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This capacity is present at its maximum splendor when we are small, which is why we are capable of learning so many things and so quickly from the moment we are born. As we grow, neuronal plasticity is gradually lost, and it can even be lost completely if we develop dementia..

And why am I telling you this? Because thanks to neuronal plasticity, people without a part of the brain can live. I’ll explain it to you better now, while I tell you that there are two types of neuronal plasticity:

1. Structural plasticity

Structural plasticity occurs when the brain modifies its structure as a result of having acquired new learning. These changes are produced by a redistribution of neurons, based on two possible structural modifications:

Although positive plasticity may seem a priori more important, due to its obvious function that gives us the opportunity to learn, negative plasticity is also important, since the brain has a limited capacity for storing information and memory, as if it were a mobile phone. or a computer. Do you delete photos and applications that you don’t use to add new ones? Well, the brain does exactly the same with neural networks.

2. Functional plasticity

Changes are not only made to develop learning and be able to store information, but also to transfer bodily functions from one region of the brain to another nearby. This occurs when:

The first case does not differ much from positive structural plasticity. In the second and third circumstances, compensatory functional plasticity takes place, which explains how one can live without a part of the brain.

3. Compensatory functional plasticity

Having been born without the brain area or having undergone the operation in early childhood, the brain may have the capacity to develop physically and functionally thanks to the effectiveness of neuronal plasticity at those ages, so that the absence of this is not noticeable. region.

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On the other hand, if severe brain damage has been suffered, neuronal plasticity is also key to recovering functions and ensuring that the person who has received the damage does not lose their quality of life. Sometimes there is a spontaneous recovery, but if after 6 months after the accident, this has not happened, it will not happen on its own..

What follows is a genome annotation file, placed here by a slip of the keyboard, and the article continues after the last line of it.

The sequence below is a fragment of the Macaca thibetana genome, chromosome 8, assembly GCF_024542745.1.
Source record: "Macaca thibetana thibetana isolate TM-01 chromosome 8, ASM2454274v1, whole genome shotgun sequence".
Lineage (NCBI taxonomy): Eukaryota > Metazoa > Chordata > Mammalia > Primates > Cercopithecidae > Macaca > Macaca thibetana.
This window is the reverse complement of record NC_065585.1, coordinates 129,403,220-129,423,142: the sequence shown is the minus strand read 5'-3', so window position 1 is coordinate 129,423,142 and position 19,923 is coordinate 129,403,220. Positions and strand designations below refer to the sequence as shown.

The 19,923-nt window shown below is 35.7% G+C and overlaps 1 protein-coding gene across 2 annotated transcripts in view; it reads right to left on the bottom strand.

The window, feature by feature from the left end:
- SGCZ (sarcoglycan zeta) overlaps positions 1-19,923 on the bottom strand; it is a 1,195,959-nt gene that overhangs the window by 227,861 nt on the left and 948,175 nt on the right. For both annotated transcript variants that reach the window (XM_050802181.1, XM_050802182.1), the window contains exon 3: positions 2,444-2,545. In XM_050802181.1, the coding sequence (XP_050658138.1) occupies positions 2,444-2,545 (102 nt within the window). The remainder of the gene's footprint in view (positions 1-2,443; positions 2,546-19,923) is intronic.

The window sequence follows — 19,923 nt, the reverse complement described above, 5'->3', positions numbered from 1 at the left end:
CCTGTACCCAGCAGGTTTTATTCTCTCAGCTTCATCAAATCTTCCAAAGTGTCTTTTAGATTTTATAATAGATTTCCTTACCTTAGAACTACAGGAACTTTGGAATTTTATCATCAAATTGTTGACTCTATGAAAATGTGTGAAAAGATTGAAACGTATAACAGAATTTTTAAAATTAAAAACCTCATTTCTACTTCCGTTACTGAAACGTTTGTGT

However, recovery of functions can be achieved, thanks to neuropsychological therapy. Through this therapy, we seek to stimulate brain areas so that new neuronal connections are created that allow these functions to be recovered in other nearby brain areas, or if the damage is not very serious, in the original brain area.


Multiple systems

As we mentioned at the beginning, the brain has been scientifically organized into brain regions, such as:

Each region is usually attributed a main function, and vice versa. For example, the limbic area is responsible for emotions and primary impulses. However, this is a simplistic view of how to understand the brain..

The reality is that each region fulfills more than one function. Taking the same example, the limbic area also includes, among others, the hypothalamus, which is responsible for regulating temperature, hunger, thirst, circadian rhythms… Not only the general brain areas have various functions, but also each small part fulfills a few in turn.

Likewise, each function is distributed in different areas of the brain, so that it does not depend on just one. For example, language is found in Wernicke’s area, Broca’s area, supramarginal and angular gyri… And in even more places. In this way, if one area is damaged, language is not completely lost, and the surrounding areas can recover part of the lost function thanks to neuroplasticity..